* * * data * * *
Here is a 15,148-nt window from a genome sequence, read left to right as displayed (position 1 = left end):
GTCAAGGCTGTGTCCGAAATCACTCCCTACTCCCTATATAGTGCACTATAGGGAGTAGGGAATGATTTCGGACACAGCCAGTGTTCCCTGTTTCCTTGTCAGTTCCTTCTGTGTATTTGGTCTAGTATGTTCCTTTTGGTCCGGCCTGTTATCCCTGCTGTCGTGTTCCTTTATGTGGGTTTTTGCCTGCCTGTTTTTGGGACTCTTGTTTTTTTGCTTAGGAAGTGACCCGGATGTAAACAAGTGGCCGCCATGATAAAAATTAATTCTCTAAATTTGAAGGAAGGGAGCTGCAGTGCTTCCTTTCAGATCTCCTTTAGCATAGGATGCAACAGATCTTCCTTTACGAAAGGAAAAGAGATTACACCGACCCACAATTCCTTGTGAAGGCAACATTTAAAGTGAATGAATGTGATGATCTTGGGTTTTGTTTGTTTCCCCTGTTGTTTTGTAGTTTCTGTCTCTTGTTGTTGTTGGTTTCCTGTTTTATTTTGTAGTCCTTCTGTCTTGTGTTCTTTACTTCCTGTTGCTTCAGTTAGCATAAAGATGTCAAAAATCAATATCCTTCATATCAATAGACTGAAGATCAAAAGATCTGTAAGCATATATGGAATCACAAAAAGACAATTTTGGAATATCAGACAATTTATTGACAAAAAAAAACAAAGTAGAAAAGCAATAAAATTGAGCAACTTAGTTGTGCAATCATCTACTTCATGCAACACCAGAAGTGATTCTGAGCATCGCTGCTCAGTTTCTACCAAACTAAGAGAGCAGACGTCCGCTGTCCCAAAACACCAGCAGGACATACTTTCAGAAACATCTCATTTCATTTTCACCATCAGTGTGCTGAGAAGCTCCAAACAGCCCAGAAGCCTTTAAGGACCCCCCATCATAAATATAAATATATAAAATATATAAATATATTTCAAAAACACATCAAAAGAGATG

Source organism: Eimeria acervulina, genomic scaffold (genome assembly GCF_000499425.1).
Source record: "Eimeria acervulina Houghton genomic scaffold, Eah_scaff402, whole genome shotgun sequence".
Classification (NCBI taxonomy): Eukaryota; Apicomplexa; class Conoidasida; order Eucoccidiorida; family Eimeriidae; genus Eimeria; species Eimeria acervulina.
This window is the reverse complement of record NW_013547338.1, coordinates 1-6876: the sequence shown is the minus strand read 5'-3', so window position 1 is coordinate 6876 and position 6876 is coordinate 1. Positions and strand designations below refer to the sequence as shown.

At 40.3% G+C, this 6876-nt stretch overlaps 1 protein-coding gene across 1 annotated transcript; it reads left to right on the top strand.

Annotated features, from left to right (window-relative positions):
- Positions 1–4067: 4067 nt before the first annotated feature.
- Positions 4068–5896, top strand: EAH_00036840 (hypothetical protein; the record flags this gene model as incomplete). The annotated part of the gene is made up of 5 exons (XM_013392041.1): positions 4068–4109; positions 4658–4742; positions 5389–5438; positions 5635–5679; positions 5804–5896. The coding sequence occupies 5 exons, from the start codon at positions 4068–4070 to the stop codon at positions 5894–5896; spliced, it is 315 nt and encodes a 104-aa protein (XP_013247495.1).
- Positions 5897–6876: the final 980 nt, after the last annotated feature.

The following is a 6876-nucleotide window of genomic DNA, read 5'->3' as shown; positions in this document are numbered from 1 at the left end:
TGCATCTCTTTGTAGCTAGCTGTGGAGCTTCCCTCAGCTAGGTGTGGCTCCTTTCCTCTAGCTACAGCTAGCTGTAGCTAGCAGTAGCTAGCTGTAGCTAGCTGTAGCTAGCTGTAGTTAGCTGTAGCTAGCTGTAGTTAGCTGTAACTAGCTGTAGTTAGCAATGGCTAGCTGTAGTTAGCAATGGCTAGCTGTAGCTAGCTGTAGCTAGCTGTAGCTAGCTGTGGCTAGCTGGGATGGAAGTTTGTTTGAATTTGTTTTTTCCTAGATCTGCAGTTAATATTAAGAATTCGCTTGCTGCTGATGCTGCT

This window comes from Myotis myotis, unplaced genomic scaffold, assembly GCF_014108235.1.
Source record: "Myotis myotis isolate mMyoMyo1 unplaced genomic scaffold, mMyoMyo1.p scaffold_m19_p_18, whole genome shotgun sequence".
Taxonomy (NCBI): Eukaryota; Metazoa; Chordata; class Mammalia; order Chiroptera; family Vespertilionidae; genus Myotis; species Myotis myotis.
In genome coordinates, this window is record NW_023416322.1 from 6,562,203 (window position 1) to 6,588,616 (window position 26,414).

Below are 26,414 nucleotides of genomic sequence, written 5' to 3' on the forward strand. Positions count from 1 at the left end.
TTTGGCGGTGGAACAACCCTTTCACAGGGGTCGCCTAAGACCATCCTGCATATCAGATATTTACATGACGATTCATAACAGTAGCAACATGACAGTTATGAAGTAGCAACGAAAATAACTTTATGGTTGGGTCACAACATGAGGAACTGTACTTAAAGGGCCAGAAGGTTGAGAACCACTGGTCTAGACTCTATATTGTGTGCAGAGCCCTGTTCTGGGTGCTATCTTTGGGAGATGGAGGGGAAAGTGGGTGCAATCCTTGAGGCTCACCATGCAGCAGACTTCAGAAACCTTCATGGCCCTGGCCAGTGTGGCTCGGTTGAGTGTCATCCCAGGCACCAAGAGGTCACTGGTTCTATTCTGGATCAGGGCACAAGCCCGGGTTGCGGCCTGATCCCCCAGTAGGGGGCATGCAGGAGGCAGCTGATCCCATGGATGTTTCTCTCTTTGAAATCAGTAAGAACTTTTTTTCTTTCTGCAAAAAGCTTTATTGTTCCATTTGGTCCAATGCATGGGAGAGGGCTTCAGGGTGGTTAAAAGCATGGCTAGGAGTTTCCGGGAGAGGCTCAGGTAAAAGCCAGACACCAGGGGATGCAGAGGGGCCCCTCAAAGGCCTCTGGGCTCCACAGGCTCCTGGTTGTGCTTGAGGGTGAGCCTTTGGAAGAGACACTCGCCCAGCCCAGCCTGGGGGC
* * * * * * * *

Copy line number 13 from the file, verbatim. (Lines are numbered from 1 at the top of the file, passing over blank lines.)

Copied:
TGCATCTCTTTGTAGCTAGCTGTGGAGCTTCCCTCAGCTAGGTGTGGCTCCTTTCCTCTAGCTACAGCTAGCTGTAGCTAGCAGTAGCTAGCTGTAGCTAGCTGTAGCTAGCTGTAGTTAGCTGTAGCTAGCTGTAGTTAGCTGTAACTAGCTGTAGTTAGCAATGGCTAGCTGTAGTTAGCAATGGCTAGCTGTAGCTAGCTGTAGCTAGCTGTAGCTAGCTGTGGCTAGCTGGGATGGAAGTTTGTTTGAATTTGTTTTTTCCTAGATCTGCAGTTAATATTAAGAATTCGCTTGCTGCTGATGCTGCT